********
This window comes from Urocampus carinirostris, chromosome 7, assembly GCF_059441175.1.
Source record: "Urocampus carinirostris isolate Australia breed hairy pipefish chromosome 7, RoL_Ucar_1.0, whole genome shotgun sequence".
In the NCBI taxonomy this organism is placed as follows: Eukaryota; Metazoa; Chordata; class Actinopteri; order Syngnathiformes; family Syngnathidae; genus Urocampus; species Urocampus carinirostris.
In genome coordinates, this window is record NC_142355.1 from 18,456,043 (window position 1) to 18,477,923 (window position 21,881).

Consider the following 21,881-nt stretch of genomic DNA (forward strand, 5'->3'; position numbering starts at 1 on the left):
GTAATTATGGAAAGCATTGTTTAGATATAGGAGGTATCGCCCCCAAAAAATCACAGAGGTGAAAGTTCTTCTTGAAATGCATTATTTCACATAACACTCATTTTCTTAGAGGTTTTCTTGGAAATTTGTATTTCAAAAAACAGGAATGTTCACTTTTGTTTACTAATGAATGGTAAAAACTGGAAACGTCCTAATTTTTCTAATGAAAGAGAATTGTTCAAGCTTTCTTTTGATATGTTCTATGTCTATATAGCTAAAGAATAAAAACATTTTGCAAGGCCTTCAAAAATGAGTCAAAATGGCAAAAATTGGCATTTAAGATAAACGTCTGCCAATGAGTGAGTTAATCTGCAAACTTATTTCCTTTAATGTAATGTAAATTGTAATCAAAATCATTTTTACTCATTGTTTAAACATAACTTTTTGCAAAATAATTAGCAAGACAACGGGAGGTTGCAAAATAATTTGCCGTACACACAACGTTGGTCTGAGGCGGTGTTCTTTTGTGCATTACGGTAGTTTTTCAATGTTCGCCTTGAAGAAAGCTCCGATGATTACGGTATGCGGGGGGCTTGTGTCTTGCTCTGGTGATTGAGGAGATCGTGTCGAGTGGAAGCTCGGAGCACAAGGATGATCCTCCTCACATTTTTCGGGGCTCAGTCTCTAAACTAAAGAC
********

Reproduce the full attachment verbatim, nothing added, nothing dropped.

This window comes from Urocampus carinirostris, chromosome 7, assembly GCF_059441175.1.
Source record: "Urocampus carinirostris isolate Australia breed hairy pipefish chromosome 7, RoL_Ucar_1.0, whole genome shotgun sequence".
In the NCBI taxonomy this organism is placed as follows: Eukaryota; Metazoa; Chordata; class Actinopteri; order Syngnathiformes; family Syngnathidae; genus Urocampus; species Urocampus carinirostris.
In genome coordinates, this window is record NC_142355.1 from 18,456,043 (window position 1) to 18,477,923 (window position 21,881).

Consider the following 21,881-nt stretch of genomic DNA (forward strand, 5'->3'; position numbering starts at 1 on the left):
GTAATTATGGAAAGCATTGTTTAGATATAGGAGGTATCGCCCCCAAAAAATCACAGAGGTGAAAGTTCTTCTTGAAATGCATTATTTCACATAACACTCATTTTCTTAGAGGTTTTCTTGGAAATTTGTATTTCAAAAAACAGGAATGTTCACTTTTGTTTACTAATGAATGGTAAAAACTGGAAACGTCCTAATTTTTCTAATGAAAGAGAATTGTTCAAGCTTTCTTTTGATATGTTCTATGTCTATATAGCTAAAGAATAAAAACATTTTGCAAGGCCTTCAAAAATGAGTCAAAATGGCAAAAATTGGCATTTAAGATAAACGTCTGCCAATGAGTGAGTTAATCTGCAAACTTATTTCCTTTAATGTAATGTAAATTGTAATCAAAATCATTTTTACTCATTGTTTAAACATAACTTTTTGCAAAATAATTAGCAAGACAACGGGAGGTTGCAAAATAATTTGCCGTACACACAACGTTGGTCTGAGGCGGTGTTCTTTTGTGCATTACGGTAGTTTTTCAATGTTCGCCTTGAAGAAAGCTCCGATGATTACGGTATGCGGGGGGCTTGTGTCTTGCTCTGGTGATTGAGGAGATCGTGTCGAGTGGAAGCTCGGAGCACAAGGATGATCCTCCTCACATTTTTCGGGGCTCAGTCTCTAAACTAAAGAC